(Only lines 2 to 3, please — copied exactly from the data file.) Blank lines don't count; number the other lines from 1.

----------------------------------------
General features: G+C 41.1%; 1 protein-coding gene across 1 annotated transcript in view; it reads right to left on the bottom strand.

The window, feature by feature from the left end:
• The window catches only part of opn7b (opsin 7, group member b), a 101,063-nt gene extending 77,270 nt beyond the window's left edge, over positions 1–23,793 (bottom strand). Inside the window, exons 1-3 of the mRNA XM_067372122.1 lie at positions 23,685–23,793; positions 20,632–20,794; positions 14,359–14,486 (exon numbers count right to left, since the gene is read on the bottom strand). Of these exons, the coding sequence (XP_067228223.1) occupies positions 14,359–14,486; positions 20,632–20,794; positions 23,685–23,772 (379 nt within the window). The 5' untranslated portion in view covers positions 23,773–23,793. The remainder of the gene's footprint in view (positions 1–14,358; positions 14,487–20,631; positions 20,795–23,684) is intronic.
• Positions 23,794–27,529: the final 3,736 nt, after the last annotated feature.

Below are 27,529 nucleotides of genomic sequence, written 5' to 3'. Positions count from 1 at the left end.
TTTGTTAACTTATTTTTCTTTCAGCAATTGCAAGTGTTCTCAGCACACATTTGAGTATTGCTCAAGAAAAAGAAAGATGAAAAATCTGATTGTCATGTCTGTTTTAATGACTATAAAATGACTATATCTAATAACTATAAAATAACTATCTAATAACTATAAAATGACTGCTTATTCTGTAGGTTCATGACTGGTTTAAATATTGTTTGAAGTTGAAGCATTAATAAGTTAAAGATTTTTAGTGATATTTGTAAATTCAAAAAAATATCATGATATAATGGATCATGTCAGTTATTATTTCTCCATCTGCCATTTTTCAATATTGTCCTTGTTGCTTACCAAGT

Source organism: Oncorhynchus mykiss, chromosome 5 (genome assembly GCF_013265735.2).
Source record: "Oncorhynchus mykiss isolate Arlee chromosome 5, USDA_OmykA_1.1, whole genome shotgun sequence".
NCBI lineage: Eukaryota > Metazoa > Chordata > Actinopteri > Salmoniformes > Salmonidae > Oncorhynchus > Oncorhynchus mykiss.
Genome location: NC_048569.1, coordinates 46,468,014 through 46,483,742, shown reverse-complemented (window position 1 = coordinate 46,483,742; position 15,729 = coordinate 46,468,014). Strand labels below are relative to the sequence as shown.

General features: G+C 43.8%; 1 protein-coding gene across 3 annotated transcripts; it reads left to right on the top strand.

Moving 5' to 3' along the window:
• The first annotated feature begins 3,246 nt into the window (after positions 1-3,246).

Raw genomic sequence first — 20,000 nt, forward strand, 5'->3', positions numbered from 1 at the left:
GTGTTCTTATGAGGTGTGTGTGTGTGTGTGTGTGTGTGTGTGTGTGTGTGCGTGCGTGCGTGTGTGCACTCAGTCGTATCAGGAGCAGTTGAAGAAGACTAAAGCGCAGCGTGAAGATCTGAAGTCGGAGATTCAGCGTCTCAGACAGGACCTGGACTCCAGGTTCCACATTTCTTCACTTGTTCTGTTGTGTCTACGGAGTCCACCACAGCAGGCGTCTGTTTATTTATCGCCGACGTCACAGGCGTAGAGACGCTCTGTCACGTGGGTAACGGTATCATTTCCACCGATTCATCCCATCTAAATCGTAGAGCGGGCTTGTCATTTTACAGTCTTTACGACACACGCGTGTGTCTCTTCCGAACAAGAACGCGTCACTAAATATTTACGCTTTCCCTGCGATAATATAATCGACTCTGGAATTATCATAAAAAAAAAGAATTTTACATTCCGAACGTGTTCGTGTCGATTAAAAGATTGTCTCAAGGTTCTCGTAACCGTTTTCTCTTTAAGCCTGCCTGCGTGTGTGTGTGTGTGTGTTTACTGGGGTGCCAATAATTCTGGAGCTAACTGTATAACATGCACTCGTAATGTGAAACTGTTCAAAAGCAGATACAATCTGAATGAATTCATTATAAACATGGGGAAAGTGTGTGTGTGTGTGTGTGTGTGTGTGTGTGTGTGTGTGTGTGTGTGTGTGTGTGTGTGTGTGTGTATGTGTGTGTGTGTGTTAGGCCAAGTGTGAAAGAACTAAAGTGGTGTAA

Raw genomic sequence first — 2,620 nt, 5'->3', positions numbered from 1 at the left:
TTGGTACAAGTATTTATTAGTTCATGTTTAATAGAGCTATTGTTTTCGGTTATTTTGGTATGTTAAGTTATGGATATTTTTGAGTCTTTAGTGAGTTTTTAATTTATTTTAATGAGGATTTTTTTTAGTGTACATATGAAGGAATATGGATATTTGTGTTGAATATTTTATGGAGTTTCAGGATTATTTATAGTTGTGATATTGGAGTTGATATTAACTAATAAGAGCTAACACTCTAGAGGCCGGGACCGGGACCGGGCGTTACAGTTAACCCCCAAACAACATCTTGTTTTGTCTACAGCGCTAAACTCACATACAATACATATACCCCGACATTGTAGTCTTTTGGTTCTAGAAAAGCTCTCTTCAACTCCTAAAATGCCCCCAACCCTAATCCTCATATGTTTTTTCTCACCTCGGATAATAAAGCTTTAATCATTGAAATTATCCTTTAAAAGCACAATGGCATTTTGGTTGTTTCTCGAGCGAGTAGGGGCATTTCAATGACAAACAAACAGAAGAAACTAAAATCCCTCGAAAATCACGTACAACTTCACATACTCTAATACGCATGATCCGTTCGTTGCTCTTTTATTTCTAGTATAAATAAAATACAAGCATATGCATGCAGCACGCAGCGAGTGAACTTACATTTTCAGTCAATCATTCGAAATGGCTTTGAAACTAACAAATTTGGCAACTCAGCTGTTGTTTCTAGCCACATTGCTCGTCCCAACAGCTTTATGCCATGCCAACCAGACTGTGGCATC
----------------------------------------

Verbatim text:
The window, feature by feature from the left end:
• The window catches only part of opn7b (opsin 7, group member b), a 101,063-nt gene extending 77,270 nt beyond the window's left edge, over positions 1–23,793 (bottom strand). Inside the window, exons 1-3 of the mRNA XM_067372122.1 lie at positions 23,685–23,793; positions 20,632–20,794; positions 14,359–14,486 (exon numbers count right to left, since the gene is read on the bottom strand). Of these exons, the coding sequence (XP_067228223.1) occupies positions 14,359–14,486; positions 20,632–20,794; positions 23,685–23,772 (379 nt within the window). The 5' untranslated portion in view covers positions 23,773–23,793. The remainder of the gene's footprint in view (positions 1–14,358; positions 14,487–20,631; positions 20,795–23,684) is intronic.